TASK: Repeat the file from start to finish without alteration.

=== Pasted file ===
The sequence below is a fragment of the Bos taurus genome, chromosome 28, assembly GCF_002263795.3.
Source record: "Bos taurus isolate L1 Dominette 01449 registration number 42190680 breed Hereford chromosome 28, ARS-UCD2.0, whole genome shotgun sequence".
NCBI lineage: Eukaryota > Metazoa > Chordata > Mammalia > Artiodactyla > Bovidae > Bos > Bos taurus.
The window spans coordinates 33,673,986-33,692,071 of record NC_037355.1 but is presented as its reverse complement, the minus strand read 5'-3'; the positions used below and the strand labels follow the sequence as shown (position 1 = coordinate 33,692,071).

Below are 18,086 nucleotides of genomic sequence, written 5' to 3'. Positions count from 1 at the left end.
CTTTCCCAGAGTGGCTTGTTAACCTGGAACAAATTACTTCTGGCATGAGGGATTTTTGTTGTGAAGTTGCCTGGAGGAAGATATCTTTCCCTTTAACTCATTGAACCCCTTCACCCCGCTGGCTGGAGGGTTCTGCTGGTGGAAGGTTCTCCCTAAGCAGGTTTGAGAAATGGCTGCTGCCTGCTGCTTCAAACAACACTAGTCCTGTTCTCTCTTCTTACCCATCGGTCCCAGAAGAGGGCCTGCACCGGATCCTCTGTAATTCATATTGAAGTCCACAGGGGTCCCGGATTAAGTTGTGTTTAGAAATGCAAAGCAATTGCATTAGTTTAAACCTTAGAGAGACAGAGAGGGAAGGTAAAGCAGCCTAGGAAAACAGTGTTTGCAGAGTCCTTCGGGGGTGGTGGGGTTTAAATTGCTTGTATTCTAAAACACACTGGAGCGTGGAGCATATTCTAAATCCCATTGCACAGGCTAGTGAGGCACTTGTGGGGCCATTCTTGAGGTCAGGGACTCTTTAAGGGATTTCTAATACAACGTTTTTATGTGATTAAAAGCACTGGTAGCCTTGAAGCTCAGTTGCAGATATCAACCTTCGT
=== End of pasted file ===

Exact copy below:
The sequence below is a fragment of the Bos taurus genome, chromosome 28, assembly GCF_002263795.3.
Source record: "Bos taurus isolate L1 Dominette 01449 registration number 42190680 breed Hereford chromosome 28, ARS-UCD2.0, whole genome shotgun sequence".
NCBI lineage: Eukaryota > Metazoa > Chordata > Mammalia > Artiodactyla > Bovidae > Bos > Bos taurus.
The window spans coordinates 33,673,986-33,692,071 of record NC_037355.1 but is presented as its reverse complement, the minus strand read 5'-3'; the positions used below and the strand labels follow the sequence as shown (position 1 = coordinate 33,692,071).

Below are 18,086 nucleotides of genomic sequence, written 5' to 3'. Positions count from 1 at the left end.
CTTTCCCAGAGTGGCTTGTTAACCTGGAACAAATTACTTCTGGCATGAGGGATTTTTGTTGTGAAGTTGCCTGGAGGAAGATATCTTTCCCTTTAACTCATTGAACCCCTTCACCCCGCTGGCTGGAGGGTTCTGCTGGTGGAAGGTTCTCCCTAAGCAGGTTTGAGAAATGGCTGCTGCCTGCTGCTTCAAACAACACTAGTCCTGTTCTCTCTTCTTACCCATCGGTCCCAGAAGAGGGCCTGCACCGGATCCTCTGTAATTCATATTGAAGTCCACAGGGGTCCCGGATTAAGTTGTGTTTAGAAATGCAAAGCAATTGCATTAGTTTAAACCTTAGAGAGACAGAGAGGGAAGGTAAAGCAGCCTAGGAAAACAGTGTTTGCAGAGTCCTTCGGGGGTGGTGGGGTTTAAATTGCTTGTATTCTAAAACACACTGGAGCGTGGAGCATATTCTAAATCCCATTGCACAGGCTAGTGAGGCACTTGTGGGGCCATTCTTGAGGTCAGGGACTCTTTAAGGGATTTCTAATACAACGTTTTTATGTGATTAAAAGCACTGGTAGCCTTGAAGCTCAGTTGCAGATATCAACCTTCGT